During the 36-day period of observation, 3 screening tests of the 10 macaques showed an increasing prevalence of B. quintana: 4 were found positive at day 1, 7 positive at day 15, and all 10 positive at day 35 (Figure 1, panel A). Close examination of the monkeys revealed no skin scratch or wound indicative of direct contact between them.
Examination for ectoparasites at the last day of observation (day 36) revealed that all 10 monkeys were infested with lice (mean 10.3 lice/monkey, range 4–28 lice). Lice from each infested monkey were combined in 2 pools. B. quintana was identified in all pools of lice by PCR selective for ITS, gltA, and rnpB. Partial Cytb sequence (660-bp) of the louse was obtained (GenBank accession no. JX070558) (Technical Appendix Table 1); phylogenetic analysis of Cytb identified the louse as a relative of lice of the genus Pedicinus (Figure 2, panel A). By means of stereomicroscopy, the louse was then identified as Pedicinus obtusus (Figure 1, panel B), a macaque-specific ectoparasite, according to morphologic criteria (9,10).
Of the 60 rhesus macaques (27 male, 33 female) housed in 5 other rooms in individual cages in the same facility, an additional 30 were found to be positive for B. quintana by PCR. B. quintana prevalence among sexually immature macaques was higher than that among sexually mature macaques, but this difference was not significant (29/54 [53.7%] vs. 1/6 [16.7%], respectively; p = 0.195). B. quintana prevalence among male macaques was similar to that among females (15/27 [55.6%] vs. 15/33 [45.5%], respectively).
Nucleotide sequences of ITS (123-bp), gltA (539-bp), and rnpB (336-bp) from all macaques and pools of lice were identical; they differed from from those of B. quintana strain Toulouse by1–3 bp . Phylogenetic markers rnpB, 16S rRNA, and 23S rRNA (11) were amplified and sequenced from the strain identified in this study (RM-11) (Technical Appendix Table 1). Phylogenetic analysis of their combined sequence alignment placed the RM-11 strain on a separate branch along with the strain of B. quintana from a cynomolgus macaque and in the same clade as strains from patients in Europe who had trench fever (strains Toulouse and Fuller) (Figure 2, panel B).
To evaluate the ability of the isolate to cause disease, we intravenously inoculated 4 Bartonella spp.–negative rhesus macaques with B. quintana isolated from a blood sample of a macaque from this study and twice passaged on agar (detailed methods described in the Technical Appendix). Bacteremia reached a peak in 1 monkey on day 7 postinoculation (160 CFU/mL), in 2 monkeys on day 14 postinoculation (290 and 240 CFU/mL), and in 1 monkey on day 42 postinoculation (240 CFU/mL). Bacteremia then dropped to below a detectable level after 15 weeks postinoculation for all monkeys (Technical Appendix Figure 2). A relapsing pattern of bacteremia was observed during the experiment. Rectal temperature, hemogram, and blood biochemistry results for the 4 monkeys remained within normal limits.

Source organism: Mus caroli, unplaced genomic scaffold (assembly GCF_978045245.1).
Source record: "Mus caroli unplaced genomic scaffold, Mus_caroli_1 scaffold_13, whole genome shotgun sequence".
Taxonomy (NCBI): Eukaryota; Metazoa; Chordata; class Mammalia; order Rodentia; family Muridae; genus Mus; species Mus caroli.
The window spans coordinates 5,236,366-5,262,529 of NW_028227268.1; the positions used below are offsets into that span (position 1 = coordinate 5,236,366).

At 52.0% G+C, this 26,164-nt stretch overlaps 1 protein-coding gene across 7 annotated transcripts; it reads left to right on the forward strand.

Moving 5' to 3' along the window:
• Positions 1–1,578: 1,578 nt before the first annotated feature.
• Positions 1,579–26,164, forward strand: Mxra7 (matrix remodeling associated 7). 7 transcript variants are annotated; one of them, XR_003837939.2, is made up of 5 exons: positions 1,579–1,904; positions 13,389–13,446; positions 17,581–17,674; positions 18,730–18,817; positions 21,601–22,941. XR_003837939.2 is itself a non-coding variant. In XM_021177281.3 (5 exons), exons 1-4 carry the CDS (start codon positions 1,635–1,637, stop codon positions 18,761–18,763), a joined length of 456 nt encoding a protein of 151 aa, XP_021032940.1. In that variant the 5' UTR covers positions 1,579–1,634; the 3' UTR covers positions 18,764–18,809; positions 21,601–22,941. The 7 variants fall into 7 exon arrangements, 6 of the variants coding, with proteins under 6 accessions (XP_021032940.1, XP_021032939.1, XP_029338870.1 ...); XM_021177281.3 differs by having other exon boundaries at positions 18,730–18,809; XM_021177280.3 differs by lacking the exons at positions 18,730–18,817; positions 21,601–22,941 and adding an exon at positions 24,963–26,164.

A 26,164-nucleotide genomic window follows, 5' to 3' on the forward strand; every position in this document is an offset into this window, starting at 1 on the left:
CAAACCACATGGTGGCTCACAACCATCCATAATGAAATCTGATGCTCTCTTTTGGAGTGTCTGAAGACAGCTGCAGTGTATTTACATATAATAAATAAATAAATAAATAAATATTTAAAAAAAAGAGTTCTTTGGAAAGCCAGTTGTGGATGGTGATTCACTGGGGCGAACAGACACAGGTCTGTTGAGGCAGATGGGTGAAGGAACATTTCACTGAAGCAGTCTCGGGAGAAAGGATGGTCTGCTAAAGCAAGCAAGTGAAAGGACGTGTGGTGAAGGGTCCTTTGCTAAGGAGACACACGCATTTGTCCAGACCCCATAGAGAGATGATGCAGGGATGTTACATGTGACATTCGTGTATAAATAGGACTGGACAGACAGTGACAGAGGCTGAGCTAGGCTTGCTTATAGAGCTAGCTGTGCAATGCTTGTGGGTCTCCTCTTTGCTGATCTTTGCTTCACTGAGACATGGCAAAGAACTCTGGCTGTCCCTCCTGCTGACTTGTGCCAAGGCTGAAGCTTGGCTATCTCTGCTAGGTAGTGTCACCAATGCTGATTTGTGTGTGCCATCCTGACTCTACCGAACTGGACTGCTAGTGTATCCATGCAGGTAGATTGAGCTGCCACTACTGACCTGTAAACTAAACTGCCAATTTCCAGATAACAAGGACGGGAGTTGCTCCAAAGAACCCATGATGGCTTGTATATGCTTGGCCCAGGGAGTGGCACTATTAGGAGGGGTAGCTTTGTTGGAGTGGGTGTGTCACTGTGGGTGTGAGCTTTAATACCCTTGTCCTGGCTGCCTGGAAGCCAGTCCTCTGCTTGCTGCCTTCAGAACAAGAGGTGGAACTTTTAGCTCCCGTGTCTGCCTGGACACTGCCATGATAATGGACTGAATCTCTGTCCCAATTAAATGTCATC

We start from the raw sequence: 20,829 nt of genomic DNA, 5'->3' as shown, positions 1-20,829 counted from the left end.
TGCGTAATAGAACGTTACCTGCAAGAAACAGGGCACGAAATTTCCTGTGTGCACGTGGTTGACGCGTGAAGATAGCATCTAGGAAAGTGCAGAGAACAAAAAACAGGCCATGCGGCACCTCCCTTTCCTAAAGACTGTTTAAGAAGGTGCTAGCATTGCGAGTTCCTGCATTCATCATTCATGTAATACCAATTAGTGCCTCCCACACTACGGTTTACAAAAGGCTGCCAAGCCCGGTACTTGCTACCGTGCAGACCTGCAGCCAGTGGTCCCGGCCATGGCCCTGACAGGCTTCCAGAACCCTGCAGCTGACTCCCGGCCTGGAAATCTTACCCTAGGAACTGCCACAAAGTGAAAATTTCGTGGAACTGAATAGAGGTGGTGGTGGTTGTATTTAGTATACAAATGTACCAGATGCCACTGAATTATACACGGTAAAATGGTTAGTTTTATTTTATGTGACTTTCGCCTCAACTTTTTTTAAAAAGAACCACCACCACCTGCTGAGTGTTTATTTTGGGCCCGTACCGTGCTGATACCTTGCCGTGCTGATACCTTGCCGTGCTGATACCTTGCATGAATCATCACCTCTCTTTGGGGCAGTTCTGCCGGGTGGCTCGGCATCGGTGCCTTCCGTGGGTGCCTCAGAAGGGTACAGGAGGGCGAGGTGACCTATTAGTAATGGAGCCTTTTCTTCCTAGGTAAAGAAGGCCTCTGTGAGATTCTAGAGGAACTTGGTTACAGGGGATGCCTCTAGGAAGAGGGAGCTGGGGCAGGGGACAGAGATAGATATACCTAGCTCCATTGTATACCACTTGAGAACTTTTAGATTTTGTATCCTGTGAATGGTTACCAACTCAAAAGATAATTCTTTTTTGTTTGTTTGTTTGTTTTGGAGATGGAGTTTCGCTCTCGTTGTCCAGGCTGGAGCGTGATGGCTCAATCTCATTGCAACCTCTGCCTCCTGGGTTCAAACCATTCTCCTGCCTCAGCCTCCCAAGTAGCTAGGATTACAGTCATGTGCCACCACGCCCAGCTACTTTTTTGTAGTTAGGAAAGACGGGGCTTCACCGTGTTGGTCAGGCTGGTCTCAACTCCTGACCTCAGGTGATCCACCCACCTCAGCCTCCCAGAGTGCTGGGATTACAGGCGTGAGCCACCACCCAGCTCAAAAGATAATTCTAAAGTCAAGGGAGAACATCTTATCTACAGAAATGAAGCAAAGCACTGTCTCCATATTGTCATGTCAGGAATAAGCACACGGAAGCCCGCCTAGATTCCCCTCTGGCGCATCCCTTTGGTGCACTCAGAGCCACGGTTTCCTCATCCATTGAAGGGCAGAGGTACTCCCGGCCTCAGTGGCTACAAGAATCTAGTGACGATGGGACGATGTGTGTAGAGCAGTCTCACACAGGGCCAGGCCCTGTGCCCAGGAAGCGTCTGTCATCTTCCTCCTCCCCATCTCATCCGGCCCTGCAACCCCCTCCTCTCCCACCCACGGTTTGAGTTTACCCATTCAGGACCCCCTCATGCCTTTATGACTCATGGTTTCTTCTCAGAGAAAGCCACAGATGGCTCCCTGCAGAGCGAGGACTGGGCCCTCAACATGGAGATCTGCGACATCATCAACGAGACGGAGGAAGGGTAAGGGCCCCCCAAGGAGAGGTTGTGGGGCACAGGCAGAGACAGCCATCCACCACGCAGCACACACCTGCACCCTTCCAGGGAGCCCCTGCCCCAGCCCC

The animal facility employees who had direct contact with monkeys during cage cleaning and feeding activities were tested for B. quintana infection. Paired serum samples collected at 2 time points 3 months apart were tested for IgG against B. quintana by indirect immunofluorescence assay, as described (12). The baseline serum samples were all negative at a dilution of 1:64. Among the serum samples collected 3 months later, 3 had IgG titers of 256, 1 had a titer of 512, and 4 were negative. For all blood samples collected at the 2 time points, PCR detection, blood-smear staining, and blood culture for Bartonella spp. were negative. Analysis of questionnaires revealed that all 4 of the workers with evidence of seroconversion reported lice exposure; 2 of them were scratched or bitten by monkeys.
We demonstrated high prevalence of B. quintana in a colony of rhesus macaques and postulated the transmission among macaques by P. obtusus lice. Our findings suggest that macaques are susceptible to B. quintana infection and can sustain vector infection and subsequent transmission. In addition, rhesus macaques showed long-lasting chronic bacteremia without apparent clinical abnormalities after experimental inoculation, suggesting a high level of adaptation of the pathogen to macaques.
It is unknown how the macaques were initially exposed to infected lice or how the lice became infected with B. quintana. We postulate that the lice became infected with B. quintana from an infected macaque and thereafter acted as efficient vectors among the rest of the macaques in the colony. We cannot completely exclude the possibility that transmission occurred through direct contact between macaques within the colony; however, we did not observe any skin scratches or wounds on the animals.